The decision represents a complete turnaround for CEO John Chambers, who led Cisco into consumer markets during the last decade with things like the failed Flip video camera and the Scientific Atlanta set-top business. Under Chambers, Linksys went from being a router company renowned for quality to one renowned for stupidity. It repeatedly ran afoul of the General Public License, or GPL, using open source code without telling anyone, and when confronted it simply released some buggy code rather than commit to what open source could do.
Most bloggers covered by IT Blogwatch are expressing little regret over the decision, speculating that Belkin will be the buyer.
Investors need to ask two questions in the wake of this debacle:
Does Cisco's new strategy of becoming a networking systems company, rather than just a hardware outfit, make any more sense than the Linksys play?
Isn't it time for John Chambers to retire? And who will follow him? Has he, in fact, earned the right to decide that question?
The latter question may be the more important one. Chambers in many ways is Cisco, but he's now 63. The names being floated, both Cisco insiders, are exciting no one and give no impression that Chambers' hand is going to actually leave the stick anytime soon.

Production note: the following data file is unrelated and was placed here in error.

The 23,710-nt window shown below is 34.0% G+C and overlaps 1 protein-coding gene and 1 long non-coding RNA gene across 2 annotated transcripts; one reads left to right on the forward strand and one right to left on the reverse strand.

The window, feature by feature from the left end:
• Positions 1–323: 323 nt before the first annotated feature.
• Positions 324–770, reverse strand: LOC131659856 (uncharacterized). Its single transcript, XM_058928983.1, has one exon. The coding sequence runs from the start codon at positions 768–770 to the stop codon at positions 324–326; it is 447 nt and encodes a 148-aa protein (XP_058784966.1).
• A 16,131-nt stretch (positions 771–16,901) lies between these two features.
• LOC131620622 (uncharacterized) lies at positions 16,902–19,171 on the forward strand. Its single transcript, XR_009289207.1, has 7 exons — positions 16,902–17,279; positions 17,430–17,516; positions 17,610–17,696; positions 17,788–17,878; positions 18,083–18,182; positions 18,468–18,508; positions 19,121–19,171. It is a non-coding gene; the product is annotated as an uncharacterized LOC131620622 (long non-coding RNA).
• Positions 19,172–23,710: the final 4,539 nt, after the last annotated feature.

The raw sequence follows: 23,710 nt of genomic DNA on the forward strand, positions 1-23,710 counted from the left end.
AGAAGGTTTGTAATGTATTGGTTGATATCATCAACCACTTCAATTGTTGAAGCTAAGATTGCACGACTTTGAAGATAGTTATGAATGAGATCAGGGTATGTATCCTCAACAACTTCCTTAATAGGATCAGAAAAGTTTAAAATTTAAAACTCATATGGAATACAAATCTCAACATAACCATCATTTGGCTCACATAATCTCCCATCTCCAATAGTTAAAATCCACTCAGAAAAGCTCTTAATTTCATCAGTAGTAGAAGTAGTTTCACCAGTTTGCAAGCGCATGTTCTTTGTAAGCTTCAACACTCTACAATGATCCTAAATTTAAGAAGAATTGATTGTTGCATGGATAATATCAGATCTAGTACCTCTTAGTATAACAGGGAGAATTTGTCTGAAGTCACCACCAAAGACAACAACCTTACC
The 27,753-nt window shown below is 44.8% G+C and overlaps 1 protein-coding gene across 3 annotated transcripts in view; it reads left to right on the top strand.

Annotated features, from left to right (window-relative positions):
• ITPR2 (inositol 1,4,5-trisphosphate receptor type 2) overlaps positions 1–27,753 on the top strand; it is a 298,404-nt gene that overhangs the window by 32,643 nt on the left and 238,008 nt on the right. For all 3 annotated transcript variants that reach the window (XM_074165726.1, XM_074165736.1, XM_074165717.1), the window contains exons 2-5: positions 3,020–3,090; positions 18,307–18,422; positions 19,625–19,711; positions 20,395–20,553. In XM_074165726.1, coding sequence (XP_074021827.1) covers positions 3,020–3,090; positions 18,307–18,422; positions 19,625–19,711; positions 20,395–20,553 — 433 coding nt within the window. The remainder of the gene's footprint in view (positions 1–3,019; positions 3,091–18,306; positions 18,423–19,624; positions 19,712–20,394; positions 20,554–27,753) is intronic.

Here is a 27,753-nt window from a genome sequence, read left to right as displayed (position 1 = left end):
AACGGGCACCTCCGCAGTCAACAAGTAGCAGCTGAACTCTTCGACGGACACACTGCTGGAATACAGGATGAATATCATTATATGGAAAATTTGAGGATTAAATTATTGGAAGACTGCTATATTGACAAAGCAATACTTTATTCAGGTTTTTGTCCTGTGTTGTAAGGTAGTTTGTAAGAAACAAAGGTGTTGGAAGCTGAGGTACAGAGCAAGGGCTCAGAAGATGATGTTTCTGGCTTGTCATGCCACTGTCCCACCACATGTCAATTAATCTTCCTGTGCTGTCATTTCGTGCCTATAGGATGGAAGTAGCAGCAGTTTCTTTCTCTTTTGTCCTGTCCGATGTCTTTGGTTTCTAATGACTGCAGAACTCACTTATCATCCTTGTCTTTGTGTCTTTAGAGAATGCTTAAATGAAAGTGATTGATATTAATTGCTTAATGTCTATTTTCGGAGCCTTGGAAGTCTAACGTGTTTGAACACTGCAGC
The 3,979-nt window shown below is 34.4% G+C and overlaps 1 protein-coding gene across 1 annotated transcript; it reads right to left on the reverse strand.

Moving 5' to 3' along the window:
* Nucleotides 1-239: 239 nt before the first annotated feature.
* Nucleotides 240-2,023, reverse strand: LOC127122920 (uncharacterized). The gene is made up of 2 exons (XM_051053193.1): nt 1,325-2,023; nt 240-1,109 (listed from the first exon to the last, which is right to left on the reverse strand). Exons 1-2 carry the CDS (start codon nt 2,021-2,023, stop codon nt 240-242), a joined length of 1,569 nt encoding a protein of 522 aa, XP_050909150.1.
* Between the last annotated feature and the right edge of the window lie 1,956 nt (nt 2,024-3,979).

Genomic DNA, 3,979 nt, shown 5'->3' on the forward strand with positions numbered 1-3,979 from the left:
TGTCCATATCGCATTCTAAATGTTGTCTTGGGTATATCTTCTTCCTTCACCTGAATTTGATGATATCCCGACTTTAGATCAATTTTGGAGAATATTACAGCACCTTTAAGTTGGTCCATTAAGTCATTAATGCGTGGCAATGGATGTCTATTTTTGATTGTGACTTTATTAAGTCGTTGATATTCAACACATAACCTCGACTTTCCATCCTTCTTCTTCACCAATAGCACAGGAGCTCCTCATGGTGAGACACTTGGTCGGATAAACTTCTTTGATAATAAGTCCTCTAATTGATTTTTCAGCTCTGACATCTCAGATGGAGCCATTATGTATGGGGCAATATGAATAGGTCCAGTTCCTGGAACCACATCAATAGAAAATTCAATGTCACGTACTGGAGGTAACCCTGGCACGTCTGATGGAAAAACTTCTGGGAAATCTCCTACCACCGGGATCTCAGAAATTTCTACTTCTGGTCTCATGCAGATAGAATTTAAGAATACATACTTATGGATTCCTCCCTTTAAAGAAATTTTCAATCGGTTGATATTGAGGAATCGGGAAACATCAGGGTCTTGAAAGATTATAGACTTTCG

The biggest problem for Cisco wasn't the consumer market at all, but its forced transition from being a supplier to competitive ISPs and enterprises building their own Internets into being a telco equipment company. I've said this before, but depending on telcos for growth has always been a mug's game, as the basic telco mindset is focused on limiting expenses as much as possible while squeezing captive customers as much as possible.
Doubling the capability of networks and improving their price performance just isn't part of the telco business model. If you don't have a business model that focuses on forcing telcos to buy in order to stay in the game, you're just not going to grow. Cisco has been the latest company to prove the truth of this adage, and the question for whoever succeeds Chambers is how will he or she escape the telco trap?
Consumer products wasn't it.